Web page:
The amazing thing about these systems, and this has been proven on multiple online communities, is the lengths people will go to in order to climb up the leader board, just to get to that new icon or recognition from the community. If this is built in to your community platform already, it is a great no-cost way to keep things interesting and get users who might be on the fence to start participating.
Other Low-Cost Alternatives to Keep People Coming Back
Use a well-configured reward point system to keep track of point earnings, and give away a low-cost item to all users who achieve a particular point threshold!
When I was the community manager at the small-but-growing community at a previous employer, we offered a “Board Warrior” polo shirt to anyone who earned 50 reward points or more on the community. This was probably a grand total of 4-5 hours of effort on the users’ behalf, and in return they got a cool embroidered polo with the community logo and the words “Board Warrior.” It was a low-cost way to get people to spend enough time on the community to get (and provide) some value.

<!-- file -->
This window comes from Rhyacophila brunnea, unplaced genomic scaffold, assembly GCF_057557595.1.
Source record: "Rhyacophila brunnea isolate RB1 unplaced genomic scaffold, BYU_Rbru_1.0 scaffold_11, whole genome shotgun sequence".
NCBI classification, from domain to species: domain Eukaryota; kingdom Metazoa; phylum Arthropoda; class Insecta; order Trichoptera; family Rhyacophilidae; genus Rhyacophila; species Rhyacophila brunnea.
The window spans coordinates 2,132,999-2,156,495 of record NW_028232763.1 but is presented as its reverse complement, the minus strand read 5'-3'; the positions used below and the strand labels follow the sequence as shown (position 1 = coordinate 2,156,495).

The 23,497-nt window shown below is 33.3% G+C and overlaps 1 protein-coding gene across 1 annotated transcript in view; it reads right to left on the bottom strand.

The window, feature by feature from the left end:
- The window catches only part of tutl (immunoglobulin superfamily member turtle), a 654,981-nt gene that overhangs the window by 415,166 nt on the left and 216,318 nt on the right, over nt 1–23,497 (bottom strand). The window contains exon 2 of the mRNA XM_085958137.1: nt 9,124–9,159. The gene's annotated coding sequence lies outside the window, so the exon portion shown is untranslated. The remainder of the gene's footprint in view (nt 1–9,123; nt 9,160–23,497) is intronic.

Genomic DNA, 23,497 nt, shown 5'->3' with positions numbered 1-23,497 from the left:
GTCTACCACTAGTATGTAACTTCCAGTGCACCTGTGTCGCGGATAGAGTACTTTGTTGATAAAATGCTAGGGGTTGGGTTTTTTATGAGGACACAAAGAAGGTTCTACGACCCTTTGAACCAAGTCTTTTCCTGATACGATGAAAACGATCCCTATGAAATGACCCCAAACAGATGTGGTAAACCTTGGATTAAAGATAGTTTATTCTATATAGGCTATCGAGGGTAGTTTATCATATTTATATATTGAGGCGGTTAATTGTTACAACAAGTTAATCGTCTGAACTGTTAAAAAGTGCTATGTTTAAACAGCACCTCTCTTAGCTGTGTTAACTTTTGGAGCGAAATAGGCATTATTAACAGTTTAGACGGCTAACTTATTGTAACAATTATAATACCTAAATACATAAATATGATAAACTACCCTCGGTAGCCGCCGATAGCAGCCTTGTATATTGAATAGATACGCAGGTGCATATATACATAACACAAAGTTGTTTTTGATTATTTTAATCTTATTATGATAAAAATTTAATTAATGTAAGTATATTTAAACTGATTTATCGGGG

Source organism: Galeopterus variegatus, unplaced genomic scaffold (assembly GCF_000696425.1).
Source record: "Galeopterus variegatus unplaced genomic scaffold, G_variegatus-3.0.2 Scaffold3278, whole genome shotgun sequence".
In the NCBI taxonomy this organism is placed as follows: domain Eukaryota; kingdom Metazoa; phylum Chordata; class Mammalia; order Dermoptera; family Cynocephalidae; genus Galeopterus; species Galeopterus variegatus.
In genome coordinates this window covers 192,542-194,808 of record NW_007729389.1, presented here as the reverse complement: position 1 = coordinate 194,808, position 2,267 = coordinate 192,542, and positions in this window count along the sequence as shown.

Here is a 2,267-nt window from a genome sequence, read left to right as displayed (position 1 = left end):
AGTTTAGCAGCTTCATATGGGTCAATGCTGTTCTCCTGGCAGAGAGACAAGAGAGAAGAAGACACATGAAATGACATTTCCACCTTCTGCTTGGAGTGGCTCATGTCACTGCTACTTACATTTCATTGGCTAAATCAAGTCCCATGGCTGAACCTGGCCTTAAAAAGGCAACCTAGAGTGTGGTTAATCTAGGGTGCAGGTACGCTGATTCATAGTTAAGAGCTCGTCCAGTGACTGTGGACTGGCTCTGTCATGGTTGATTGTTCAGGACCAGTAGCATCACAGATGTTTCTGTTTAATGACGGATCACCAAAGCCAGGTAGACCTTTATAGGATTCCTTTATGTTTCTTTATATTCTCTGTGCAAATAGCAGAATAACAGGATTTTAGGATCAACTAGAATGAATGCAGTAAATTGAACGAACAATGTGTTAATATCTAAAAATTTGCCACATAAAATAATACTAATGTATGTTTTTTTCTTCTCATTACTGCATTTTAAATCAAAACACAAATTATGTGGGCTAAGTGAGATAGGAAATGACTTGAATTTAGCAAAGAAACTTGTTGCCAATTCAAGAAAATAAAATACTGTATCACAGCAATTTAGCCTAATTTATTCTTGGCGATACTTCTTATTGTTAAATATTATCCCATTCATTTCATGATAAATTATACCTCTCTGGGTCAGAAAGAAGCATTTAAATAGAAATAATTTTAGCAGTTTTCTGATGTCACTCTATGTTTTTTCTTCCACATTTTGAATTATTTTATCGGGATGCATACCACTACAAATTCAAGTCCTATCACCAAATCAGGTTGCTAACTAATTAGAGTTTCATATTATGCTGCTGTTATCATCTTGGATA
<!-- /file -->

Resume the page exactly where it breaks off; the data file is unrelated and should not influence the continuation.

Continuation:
If you do the math, it’s really amazing:
- Someone who earns 50 reward points probably answered at least two questions which prevented a phone call to tech support or customer service.
- A phone call to tech support or customer service costs varying amounts of money depending on the organization. In this case, it was about a hundred bucks. Some other companies may not see the same value per phone call.
- So, in return for about $200 of “free” support, we sent someone a $15 shirt. Pretty good deal for the company, right?
Only a small percentage of users who ended up with these shirts became power-users, but the ROI for this program was absolutely huge. A single, hyper-active power user can be worth hundreds of polo shirts, depending on how active and engaged they are in growing your community and deflecting support costs.
In my next post, I will discuss recognition techniques that focus on retaining power users from outside your organization, techniques for keeping them engaged, and some not-so-low cost rewards that may be well worth giving to your most valuable community members.